Whole-cell data dependent mass spectrometry proteomic approach examining Emiliania Huxleyi exposed to 3 doses of HHQ

Website: https://www.bco-dmo.org/dataset/827928
Version: 1
Version Date: 2020-10-29

Project
» Collaborative Research: Building a framework for the role of bacterial-derived chemical signals in mediating phytoplankton population dynamics (HHQSignals)
ContributorsAffiliationRole
Whalen, Kristen E.Haverford CollegePrincipal Investigator
Nunn, Brook L.University of Washington (UW)Contact
Rauch, ShannonWoods Hole Oceanographic Institution (WHOI BCO-DMO)BCO-DMO Data Manager

Abstract
Interactions between phytoplankton and bacteria play a central role in mediating oceanic biogeochemical cycling and microbial trophic structure in the ocean. The intricate relationships between these two domains of life are mediated via excreted molecules that facilitate communication and determine competitive outcomes. Yet, despite their predicted importance, identifying these secreted compounds and understanding their ecological significance has remained a challenge. A whole-cell data dependent mass spectrometry proteomic approach was used to identify phytoplankton proteins crucial in competitive interactions with bacterial infochemicals.


Dataset Description

Data Dependent Acquisition Proteomics: Emiliania Huxleyi exposed to 4 treatments of HHQ (2-heptyl-4-quinolone). All files are in the Proteome Exchange Data Archive and publically accessible at: https://www.ebi.ac.uk/pride/archive/projects/PXD011559


Acquisition Description

Emiliania huxleyi cells were grown to 72 hours in each treatment and 4 biological replicates from individual culture bottles were isolated for proteomics. Cells were pelleted using centrifugation and lysed with a sonicating probe. Proteins were reduced, alkylated, and digested with trypsin after being soubilized in 6M urea (see Nunn et al. 2016). All samples were desalted using NEST group desalting columns. Mass spectrometry was completed on Thermo Lumos with NanoAquity inline. Column was 75 micorn ID, packed to 30cm with Dr. Maisch C18 packing material.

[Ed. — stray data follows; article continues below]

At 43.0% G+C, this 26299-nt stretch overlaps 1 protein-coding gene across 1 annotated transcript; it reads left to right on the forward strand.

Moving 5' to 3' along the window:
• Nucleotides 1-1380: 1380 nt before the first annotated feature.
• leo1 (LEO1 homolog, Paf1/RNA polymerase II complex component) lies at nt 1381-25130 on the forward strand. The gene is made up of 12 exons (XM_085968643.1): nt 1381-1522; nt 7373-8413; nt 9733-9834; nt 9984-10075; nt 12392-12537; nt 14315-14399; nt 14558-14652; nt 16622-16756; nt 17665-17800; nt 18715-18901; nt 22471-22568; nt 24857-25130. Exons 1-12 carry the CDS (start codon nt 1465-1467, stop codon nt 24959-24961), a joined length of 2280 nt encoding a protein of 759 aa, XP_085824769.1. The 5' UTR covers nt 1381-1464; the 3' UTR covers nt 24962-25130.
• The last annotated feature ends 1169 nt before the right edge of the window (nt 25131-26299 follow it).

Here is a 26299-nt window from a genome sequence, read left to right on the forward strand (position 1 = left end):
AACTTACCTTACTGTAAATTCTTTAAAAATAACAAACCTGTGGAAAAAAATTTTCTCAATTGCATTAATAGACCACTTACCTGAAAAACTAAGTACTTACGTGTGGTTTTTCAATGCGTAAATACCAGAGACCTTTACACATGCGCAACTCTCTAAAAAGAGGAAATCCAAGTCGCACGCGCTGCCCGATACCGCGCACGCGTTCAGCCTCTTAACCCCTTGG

All DDA analyses were completed in single runs on the Lumos. 130 minute total run time, gradient 2-35% ACN in 90 minutes. OT resolution 120,000, scan range 375-1575, Rf lens 35%, AGC Target 7e5 MS2: charge state 2-5, Top 20 MS2, AGC targert 5e3, dynamic exclusion 30 s.

Analyses performed by Brook L. Nunn and Miranda M Mudge at the University of Washington Proteomics Resource Center (https://proteomicsresource.washington.edu/).


Processing Description

Data Processing: The database for Emiliania huxleyi was downloaded 2018-10-10 from Uniprot and concatenated with contaminants. Data was searched using Comet and protein inferences were completed with the TPP to generate pep.xml and prot.xml files.


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Parameters

Parameters for this dataset have not yet been identified


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Instruments

Dataset-specific Instrument Name
Thermo Scientific Orbitrap Fusion Lumos Tribrid mass spectrometer
Generic Instrument Name
Mass Spectrometer
Generic Instrument Description
General term for instruments used to measure the mass-to-charge ratio of ions; generally used to find the composition of a sample by generating a mass spectrum representing the masses of sample components.


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Project Information

Collaborative Research: Building a framework for the role of bacterial-derived chemical signals in mediating phytoplankton population dynamics (HHQSignals)

Coverage: Bergen, Norway


NSF Award Abstract: